Not much to see here, but that's partially due to this shader and partly due to the low render quality. But trust me, this is the stuff good models are made of.Â If you're following along, try throwing a blinn on there and you may be able to see the highlights much better.Â Since this lambert has no specularity, there aren't really any highlights to catch.
To take it to the next level after that, I'm going to smooth it. But I'm not going to actually smooth the model. I'm going to use Mental Ray Approximation smooth so I keep my scene quick moving and it can be more efficient to render like this without crashing Maya or Mental ray when it comes to a lot of geometry. It's not always a huge jump in performance, but it can take you farther.
To apply it, select all your models you want to smooth (or you could do this one by one if you want different smoothing settings for each model) and then go to the approximation editor, like so (Fig.19):
Under the Subdivision set, first hit the create button. This creates a new approximation setting. This can later be selected by that menu and apply it to any object. To get rid of it, you'll have to delete the node in the outliner (turn off show DAG objects only).
Once it's created click edit and we'll set up the approximation smooth settings.(Fig.20)
We're going to set the Approx Method to Spatial.
Leave Min Subdivisions at 0.
Set Max Subdivisions to something like 3 or 4.
Check on Fine and View Dependant.
With these settings we've told it by using fine that it'll render the image in sections which means it doesn't have to subdivide the whole model at once, where you get a little better ability to render large amounts of geometry. Length says if an edge is longer than this, don't subdivide it. Max subdivisions will only subdivide it that many times until it gets to that edge length. If you have view dependent on, rather than going by the scene scale for the length, it'll go by pixel size. So with view dependent turned on, it'll split any edge smaller than one tenth of a pixel, up to 4 times with the settings I have.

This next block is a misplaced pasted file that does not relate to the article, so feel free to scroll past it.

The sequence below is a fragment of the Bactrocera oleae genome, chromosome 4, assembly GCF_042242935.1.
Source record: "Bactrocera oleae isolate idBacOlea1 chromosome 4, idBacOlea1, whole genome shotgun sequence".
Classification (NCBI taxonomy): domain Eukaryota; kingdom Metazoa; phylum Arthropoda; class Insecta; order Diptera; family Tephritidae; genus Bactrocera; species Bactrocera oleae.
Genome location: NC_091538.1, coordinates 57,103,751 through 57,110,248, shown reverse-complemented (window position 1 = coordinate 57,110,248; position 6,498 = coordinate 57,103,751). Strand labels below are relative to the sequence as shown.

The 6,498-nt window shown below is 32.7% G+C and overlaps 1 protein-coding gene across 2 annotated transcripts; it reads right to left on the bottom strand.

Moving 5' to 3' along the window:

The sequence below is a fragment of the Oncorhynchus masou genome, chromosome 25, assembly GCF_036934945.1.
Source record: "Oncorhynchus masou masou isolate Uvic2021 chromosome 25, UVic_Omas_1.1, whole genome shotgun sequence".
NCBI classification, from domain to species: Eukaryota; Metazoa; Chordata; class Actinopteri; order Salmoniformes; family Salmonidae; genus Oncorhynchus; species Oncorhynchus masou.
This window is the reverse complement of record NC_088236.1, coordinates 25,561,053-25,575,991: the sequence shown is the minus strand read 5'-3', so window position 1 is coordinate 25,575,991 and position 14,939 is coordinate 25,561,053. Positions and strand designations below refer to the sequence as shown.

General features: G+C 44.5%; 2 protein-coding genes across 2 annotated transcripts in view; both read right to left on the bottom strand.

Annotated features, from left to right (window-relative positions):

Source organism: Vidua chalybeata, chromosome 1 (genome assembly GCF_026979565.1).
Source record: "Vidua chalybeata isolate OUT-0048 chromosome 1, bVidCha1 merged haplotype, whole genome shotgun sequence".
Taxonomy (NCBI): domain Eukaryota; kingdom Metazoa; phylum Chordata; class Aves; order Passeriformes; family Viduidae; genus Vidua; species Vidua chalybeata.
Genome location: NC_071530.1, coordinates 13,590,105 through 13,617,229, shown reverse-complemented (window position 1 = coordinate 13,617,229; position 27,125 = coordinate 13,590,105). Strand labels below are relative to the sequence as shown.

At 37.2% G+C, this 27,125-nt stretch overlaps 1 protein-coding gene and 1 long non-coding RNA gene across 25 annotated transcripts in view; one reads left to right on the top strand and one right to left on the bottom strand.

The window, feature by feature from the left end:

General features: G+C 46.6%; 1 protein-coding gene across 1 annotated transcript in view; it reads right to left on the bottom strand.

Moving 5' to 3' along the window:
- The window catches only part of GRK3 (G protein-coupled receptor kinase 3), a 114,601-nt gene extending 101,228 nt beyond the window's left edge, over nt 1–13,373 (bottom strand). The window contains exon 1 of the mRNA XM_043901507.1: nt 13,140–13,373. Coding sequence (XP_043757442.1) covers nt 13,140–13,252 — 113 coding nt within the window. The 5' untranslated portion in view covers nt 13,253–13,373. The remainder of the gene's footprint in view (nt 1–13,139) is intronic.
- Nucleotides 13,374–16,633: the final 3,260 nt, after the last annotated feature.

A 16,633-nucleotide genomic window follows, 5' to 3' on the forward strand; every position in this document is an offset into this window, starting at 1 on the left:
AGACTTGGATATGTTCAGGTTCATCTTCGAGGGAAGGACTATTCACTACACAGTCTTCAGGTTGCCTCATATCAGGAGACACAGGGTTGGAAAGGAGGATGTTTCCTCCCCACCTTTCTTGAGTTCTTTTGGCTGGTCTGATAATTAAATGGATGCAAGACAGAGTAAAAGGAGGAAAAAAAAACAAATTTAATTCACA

(Note, if you're adding displacement, you'll have to add a Displacement Approximation node as well.Â Simply set its quality settings to Fine View High Quality.Â This sets it up to use Fine rendering like we talked about before, which is view dependant.Â High quality because it's max subdivisions is set to 7.Â Often people find they can't get a subdivision higher than 3 or 4 on their characters because of all the geometry it creates.Â What ever you set your min max settings to here, do not set your Subdivision Approximation settings any higher.Â Subdivision approximation won't adjust the UVs, so if it's higher than the Displacement approximation, at least in Maya 2008, you're texture may not fully displace with the rest of the model and parts of the texture become blurred.Â If you keep running out of memory or Mental Ray is having fatal errors, turn down your max subdivision levels.) (Fig.21)
Here's the render I get with those settings. Yay! No more jaggy model.(Fig.22)
So there are a few other ways we could do to light this thing. We can use bounce cards. Or at least simulated bounce cards. I'm going to throw in a polygon plane into the scene and put a lambert on it that's white with an ambient color of white as well. This will bounce white light onto the model. (Really, it doesn't have to be a card, it could be any shape and size model. But a card is easy to tell where it's bouncing to.) (Fig.23 & 24)
Now if I don't want a big white square in my scene when I render this, I better open up the attribute editor for the plane I made and turn off some render settings so it's only casting light but not rendering in the scene and not casting or stopping shadows.(fig.25)